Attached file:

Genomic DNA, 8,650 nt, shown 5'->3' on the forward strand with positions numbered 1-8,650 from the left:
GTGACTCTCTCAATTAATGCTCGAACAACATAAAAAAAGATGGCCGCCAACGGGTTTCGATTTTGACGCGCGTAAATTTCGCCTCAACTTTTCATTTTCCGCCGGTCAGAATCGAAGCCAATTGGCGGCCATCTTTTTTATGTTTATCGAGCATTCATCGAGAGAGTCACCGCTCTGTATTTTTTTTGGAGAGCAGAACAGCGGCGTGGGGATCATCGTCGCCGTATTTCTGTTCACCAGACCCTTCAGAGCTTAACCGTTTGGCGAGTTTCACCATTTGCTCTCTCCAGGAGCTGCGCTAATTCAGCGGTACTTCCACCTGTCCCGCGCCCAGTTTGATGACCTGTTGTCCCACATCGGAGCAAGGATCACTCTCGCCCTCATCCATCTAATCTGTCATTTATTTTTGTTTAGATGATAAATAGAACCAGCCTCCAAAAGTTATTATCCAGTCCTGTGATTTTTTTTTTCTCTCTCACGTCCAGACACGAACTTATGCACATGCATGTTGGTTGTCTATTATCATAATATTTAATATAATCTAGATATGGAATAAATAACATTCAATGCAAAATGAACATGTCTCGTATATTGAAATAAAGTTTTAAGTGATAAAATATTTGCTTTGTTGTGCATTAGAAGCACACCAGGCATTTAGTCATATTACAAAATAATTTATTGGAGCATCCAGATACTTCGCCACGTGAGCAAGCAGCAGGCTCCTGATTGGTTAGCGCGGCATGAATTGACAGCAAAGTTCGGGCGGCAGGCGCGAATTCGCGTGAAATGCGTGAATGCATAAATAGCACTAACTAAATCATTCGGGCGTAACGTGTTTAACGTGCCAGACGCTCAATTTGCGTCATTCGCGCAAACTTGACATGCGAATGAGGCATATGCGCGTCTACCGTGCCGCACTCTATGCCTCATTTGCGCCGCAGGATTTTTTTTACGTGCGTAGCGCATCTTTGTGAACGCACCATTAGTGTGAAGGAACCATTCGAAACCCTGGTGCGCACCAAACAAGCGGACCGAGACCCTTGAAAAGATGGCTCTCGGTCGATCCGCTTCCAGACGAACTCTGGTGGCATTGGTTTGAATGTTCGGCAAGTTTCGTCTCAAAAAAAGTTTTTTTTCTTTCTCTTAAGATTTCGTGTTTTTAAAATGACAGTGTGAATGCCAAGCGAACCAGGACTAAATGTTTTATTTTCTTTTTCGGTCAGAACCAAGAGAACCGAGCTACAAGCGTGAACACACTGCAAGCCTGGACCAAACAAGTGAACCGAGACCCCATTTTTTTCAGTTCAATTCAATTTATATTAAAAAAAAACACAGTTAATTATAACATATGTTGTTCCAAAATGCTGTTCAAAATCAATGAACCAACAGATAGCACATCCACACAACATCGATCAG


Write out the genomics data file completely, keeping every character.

Genomic DNA, 8,650 nt, shown 5'->3' on the forward strand with positions numbered 1-8,650 from the left:
GTGACTCTCTCAATTAATGCTCGAACAACATAAAAAAAGATGGCCGCCAACGGGTTTCGATTTTGACGCGCGTAAATTTCGCCTCAACTTTTCATTTTCCGCCGGTCAGAATCGAAGCCAATTGGCGGCCATCTTTTTTATGTTTATCGAGCATTCATCGAGAGAGTCACCGCTCTGTATTTTTTTTGGAGAGCAGAACAGCGGCGTGGGGATCATCGTCGCCGTATTTCTGTTCACCAGACCCTTCAGAGCTTAACCGTTTGGCGAGTTTCACCATTTGCTCTCTCCAGGAGCTGCGCTAATTCAGCGGTACTTCCACCTGTCCCGCGCCCAGTTTGATGACCTGTTGTCCCACATCGGAGCAAGGATCACTCTCGCCCTCATCCATCTAATCTGTCATTTATTTTTGTTTAGATGATAAATAGAACCAGCCTCCAAAAGTTATTATCCAGTCCTGTGATTTTTTTTTTCTCTCTCACGTCCAGACACGAACTTATGCACATGCATGTTGGTTGTCTATTATCATAATATTTAATATAATCTAGATATGGAATAAATAACATTCAATGCAAAATGAACATGTCTCGTATATTGAAATAAAGTTTTAAGTGATAAAATATTTGCTTTGTTGTGCATTAGAAGCACACCAGGCATTTAGTCATATTACAAAATAATTTATTGGAGCATCCAGATACTTCGCCACGTGAGCAAGCAGCAGGCTCCTGATTGGTTAGCGCGGCATGAATTGACAGCAAAGTTCGGGCGGCAGGCGCGAATTCGCGTGAAATGCGTGAATGCATAAATAGCACTAACTAAATCATTCGGGCGTAACGTGTTTAACGTGCCAGACGCTCAATTTGCGTCATTCGCGCAAACTTGACATGCGAATGAGGCATATGCGCGTCTACCGTGCCGCACTCTATGCCTCATTTGCGCCGCAGGATTTTTTTTACGTGCGTAGCGCATCTTTGTGAACGCACCATTAGTGTGAAGGAACCATTCGAAACCCTGGTGCGCACCAAACAAGCGGACCGAGACCCTTGAAAAGATGGCTCTCGGTCGATCCGCTTCCAGACGAACTCTGGTGGCATTGGTTTGAATGTTCGGCAAGTTTCGTCTCAAAAAAAGTTTTTTTTCTTTCTCTTAAGATTTCGTGTTTTTAAAATGACAGTGTGAATGCCAAGCGAACCAGGACTAAATGTTTTATTTTCTTTTTCGGTCAGAACCAAGAGAACCGAGCTACAAGCGTGAACACACTGCAAGCCTGGACCAAACAAGTGAACCGAGACCCCATTTTTTTCAGTTCAATTCAATTTATATTAAAAAAAAACACAGTTAATTATAACATATGTTGTTCCAAAATGCTGTTCAAAATCAATGAACCAACAGATAGCACATCCACACAACATCGATCAG